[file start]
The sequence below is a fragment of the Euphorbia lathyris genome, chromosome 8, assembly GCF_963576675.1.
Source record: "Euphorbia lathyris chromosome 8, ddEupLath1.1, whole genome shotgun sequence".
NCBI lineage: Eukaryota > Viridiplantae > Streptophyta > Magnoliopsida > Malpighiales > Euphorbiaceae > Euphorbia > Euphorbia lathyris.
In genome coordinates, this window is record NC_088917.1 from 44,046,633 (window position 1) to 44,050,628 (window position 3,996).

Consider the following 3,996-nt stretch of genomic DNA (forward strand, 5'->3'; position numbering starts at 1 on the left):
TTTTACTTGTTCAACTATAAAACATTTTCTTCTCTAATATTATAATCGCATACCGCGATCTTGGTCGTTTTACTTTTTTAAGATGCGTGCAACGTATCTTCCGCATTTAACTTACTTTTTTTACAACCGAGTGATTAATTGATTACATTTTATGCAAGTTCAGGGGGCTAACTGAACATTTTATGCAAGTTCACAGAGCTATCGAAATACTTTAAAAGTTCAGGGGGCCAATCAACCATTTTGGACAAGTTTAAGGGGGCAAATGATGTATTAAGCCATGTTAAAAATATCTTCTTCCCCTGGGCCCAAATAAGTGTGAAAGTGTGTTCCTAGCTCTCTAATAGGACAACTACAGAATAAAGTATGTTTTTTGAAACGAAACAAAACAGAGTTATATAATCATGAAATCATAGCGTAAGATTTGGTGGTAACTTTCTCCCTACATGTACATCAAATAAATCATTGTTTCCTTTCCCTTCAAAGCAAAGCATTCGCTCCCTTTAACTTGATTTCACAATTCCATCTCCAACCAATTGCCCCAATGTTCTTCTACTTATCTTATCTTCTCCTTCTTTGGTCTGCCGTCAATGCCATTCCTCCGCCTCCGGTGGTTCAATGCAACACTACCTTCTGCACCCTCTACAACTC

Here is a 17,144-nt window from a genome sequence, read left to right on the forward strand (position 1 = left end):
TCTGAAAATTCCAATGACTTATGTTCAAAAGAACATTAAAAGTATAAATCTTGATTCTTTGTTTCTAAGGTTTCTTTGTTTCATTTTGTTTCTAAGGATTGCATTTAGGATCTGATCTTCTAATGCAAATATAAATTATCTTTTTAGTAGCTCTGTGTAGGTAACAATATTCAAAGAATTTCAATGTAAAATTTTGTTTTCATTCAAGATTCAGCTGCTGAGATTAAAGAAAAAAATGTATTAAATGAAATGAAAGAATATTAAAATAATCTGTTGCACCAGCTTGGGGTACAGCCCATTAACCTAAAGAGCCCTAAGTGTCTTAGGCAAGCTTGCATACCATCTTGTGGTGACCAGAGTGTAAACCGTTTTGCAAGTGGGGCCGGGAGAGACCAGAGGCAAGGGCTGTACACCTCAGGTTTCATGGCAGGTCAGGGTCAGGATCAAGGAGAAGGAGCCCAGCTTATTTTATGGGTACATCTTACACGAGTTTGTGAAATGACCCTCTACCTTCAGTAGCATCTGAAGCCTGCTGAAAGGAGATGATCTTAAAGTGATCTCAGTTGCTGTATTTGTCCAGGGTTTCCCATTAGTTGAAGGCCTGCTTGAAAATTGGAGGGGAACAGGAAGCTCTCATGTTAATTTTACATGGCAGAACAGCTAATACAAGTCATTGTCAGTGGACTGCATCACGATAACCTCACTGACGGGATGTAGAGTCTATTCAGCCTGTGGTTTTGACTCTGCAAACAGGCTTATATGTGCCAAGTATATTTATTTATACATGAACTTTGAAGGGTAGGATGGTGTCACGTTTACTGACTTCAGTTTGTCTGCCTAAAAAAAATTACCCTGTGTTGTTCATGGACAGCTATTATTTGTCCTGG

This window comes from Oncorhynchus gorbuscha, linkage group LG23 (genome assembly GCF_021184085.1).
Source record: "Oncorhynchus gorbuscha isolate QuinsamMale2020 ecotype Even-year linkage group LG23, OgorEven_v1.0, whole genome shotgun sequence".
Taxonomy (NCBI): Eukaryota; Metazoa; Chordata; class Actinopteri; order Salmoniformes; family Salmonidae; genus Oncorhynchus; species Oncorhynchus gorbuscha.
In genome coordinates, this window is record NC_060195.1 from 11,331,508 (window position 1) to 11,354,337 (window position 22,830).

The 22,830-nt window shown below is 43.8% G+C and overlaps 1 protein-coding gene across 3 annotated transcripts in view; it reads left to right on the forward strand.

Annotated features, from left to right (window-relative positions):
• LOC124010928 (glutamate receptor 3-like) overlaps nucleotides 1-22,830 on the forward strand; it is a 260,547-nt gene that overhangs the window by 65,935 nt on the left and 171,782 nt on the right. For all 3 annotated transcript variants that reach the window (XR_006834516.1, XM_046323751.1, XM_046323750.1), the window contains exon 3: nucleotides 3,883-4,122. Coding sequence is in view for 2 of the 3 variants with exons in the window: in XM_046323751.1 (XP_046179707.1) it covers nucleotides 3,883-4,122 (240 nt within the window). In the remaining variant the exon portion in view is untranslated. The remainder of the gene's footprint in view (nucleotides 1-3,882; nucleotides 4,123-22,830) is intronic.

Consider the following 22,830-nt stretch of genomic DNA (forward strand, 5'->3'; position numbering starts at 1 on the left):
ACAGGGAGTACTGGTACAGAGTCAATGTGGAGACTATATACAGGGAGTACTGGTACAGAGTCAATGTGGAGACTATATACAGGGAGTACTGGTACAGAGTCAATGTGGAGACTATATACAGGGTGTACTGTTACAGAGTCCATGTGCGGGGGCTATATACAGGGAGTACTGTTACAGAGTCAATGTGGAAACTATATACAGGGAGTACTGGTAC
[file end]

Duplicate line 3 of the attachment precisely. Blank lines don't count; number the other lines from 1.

NCBI lineage: Eukaryota > Viridiplantae > Streptophyta > Magnoliopsida > Malpighiales > Euphorbiaceae > Euphorbia > Euphorbia lathyris.